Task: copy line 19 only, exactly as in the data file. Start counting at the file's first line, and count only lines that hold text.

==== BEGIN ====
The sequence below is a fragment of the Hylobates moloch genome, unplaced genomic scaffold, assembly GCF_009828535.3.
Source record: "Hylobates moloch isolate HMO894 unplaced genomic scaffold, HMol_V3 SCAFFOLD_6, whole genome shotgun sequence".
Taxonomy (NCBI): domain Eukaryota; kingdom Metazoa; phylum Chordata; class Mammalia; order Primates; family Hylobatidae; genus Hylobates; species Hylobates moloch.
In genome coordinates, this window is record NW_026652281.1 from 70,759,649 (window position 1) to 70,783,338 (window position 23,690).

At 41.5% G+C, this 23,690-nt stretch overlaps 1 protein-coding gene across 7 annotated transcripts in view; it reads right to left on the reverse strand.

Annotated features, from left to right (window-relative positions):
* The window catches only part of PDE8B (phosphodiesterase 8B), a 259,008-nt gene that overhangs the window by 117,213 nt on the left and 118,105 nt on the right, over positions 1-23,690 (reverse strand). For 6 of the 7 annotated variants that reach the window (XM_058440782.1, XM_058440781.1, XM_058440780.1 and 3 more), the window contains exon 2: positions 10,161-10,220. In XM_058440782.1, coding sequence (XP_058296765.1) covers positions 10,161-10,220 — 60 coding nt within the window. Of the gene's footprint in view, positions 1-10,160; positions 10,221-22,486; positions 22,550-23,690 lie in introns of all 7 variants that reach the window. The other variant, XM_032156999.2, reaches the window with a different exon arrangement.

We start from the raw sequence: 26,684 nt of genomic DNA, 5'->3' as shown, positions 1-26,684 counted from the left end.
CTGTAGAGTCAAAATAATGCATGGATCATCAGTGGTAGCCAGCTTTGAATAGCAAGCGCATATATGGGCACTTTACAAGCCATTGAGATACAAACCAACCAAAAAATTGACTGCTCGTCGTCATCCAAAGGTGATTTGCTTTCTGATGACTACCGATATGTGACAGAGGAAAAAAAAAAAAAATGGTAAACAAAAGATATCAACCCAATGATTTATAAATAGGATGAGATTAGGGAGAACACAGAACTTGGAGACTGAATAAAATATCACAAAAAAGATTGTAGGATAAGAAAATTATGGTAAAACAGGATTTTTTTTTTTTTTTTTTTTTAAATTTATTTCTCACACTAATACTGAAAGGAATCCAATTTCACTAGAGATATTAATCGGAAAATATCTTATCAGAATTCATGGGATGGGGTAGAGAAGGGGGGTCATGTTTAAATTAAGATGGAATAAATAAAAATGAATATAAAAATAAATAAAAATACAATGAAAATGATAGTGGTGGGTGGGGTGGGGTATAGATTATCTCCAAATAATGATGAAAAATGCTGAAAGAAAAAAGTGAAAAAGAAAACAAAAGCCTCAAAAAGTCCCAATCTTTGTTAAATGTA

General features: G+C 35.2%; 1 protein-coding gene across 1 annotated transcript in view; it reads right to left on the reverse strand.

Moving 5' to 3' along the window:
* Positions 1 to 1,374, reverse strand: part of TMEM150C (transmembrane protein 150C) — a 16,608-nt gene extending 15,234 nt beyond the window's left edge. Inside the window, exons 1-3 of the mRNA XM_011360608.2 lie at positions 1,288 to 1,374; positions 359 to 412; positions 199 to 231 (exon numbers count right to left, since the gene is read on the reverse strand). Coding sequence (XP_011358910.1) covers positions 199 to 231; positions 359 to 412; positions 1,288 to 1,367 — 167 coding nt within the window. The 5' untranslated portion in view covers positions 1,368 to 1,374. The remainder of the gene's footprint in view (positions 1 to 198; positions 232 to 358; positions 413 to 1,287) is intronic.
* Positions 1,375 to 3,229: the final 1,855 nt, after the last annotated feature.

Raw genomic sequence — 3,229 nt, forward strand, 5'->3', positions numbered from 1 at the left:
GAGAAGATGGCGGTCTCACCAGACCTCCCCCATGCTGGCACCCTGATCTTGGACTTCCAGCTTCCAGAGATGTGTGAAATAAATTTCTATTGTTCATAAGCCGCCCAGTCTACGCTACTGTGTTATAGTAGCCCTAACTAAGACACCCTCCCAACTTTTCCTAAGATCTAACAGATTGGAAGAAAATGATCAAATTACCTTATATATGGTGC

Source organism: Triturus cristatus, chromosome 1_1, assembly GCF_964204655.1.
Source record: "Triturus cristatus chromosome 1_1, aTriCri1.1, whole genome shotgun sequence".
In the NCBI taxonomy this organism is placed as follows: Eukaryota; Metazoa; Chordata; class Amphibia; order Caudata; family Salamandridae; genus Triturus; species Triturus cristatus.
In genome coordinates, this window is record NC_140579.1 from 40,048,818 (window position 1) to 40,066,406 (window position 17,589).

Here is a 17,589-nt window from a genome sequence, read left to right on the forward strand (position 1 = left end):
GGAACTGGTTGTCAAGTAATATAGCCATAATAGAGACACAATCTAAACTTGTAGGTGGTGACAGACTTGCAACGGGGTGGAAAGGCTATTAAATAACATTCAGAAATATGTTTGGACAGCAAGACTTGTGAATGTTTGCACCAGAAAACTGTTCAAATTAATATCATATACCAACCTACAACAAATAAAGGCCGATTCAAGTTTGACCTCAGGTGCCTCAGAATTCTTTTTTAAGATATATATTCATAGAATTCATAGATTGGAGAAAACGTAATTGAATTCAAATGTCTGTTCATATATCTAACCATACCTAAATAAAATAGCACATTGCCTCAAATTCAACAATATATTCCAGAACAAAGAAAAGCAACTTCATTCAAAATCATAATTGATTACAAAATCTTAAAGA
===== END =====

In genome coordinates, this window is record NC_140579.1 from 40,048,818 (window position 1) to 40,066,406 (window position 17,589).